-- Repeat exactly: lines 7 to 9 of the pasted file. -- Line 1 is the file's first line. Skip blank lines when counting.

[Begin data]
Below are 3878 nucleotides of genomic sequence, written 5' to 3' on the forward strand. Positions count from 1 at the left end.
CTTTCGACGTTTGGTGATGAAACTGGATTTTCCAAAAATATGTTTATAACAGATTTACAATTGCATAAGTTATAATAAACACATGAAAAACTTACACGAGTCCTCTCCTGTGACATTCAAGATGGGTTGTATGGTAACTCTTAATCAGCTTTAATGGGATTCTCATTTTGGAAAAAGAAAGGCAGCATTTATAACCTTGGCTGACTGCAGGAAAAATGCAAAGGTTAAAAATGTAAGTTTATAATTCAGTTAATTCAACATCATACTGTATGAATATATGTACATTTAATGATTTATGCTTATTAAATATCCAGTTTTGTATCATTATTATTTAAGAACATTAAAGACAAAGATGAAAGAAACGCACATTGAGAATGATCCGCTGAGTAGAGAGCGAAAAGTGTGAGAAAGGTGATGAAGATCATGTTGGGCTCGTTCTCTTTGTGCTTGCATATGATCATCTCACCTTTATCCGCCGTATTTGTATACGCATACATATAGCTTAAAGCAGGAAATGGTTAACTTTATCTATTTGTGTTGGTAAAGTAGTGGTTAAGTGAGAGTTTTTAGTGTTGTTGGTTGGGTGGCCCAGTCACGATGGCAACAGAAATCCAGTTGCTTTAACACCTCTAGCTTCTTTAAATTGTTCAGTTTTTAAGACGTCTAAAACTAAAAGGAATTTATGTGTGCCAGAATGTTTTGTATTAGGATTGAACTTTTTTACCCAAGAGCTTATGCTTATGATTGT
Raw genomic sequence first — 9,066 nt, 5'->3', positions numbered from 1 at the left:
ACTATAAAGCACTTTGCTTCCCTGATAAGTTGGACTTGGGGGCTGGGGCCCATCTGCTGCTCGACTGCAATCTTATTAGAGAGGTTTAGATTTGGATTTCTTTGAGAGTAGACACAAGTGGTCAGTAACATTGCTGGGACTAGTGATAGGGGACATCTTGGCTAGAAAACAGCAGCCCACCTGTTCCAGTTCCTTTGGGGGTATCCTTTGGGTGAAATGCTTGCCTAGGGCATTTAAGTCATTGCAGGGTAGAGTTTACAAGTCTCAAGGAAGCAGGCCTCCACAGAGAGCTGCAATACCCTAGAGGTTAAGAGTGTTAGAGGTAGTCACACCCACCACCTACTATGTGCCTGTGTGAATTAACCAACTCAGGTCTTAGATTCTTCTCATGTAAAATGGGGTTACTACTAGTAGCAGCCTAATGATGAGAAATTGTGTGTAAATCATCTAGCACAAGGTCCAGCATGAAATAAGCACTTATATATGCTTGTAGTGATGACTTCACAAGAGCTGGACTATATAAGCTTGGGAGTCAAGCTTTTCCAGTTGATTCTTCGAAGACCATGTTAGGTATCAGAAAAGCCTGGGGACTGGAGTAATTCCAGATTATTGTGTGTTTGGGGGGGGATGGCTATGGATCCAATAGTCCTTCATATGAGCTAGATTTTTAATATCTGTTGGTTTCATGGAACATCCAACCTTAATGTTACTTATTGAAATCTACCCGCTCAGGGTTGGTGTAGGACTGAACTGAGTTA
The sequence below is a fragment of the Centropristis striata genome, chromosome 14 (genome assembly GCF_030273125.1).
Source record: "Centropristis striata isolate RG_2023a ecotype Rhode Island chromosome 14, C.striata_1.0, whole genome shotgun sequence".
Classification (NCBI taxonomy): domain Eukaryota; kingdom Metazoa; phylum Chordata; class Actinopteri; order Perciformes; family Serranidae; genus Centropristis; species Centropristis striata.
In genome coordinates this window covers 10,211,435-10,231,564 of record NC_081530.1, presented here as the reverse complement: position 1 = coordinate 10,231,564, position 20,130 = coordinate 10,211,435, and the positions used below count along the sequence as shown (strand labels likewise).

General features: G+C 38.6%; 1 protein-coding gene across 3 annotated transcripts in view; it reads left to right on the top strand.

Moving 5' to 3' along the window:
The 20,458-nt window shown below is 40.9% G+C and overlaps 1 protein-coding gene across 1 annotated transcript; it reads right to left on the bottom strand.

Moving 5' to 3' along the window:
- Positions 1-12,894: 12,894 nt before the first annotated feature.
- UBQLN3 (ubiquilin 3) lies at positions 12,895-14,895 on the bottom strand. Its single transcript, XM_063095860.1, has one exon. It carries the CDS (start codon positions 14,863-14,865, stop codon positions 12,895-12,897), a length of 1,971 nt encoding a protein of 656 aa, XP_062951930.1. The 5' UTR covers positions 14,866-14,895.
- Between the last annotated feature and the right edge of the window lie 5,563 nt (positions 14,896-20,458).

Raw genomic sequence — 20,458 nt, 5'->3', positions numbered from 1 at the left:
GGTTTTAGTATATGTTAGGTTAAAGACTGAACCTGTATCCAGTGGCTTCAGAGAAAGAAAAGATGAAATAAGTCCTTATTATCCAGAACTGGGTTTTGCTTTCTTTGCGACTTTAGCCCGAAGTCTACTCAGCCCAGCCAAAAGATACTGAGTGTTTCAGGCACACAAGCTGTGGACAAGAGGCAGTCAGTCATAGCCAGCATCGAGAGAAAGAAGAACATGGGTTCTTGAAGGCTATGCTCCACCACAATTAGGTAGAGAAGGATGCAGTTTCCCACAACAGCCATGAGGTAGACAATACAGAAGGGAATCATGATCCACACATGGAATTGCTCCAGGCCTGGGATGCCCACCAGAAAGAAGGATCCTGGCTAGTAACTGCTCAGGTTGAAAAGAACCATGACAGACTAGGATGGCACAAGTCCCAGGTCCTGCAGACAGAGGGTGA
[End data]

Classification (NCBI taxonomy): domain Eukaryota; kingdom Metazoa; phylum Chordata; class Actinopteri; order Perciformes; family Serranidae; genus Centropristis; species Centropristis striata.
In genome coordinates this window covers 10,211,435-10,231,564 of record NC_081530.1, presented here as the reverse complement: position 1 = coordinate 10,231,564, position 20,130 = coordinate 10,211,435, and the positions used below count along the sequence as shown (strand labels likewise).

General features: G+C 38.6%; 1 protein-coding gene across 3 annotated transcripts in view; it reads left to right on the top strand.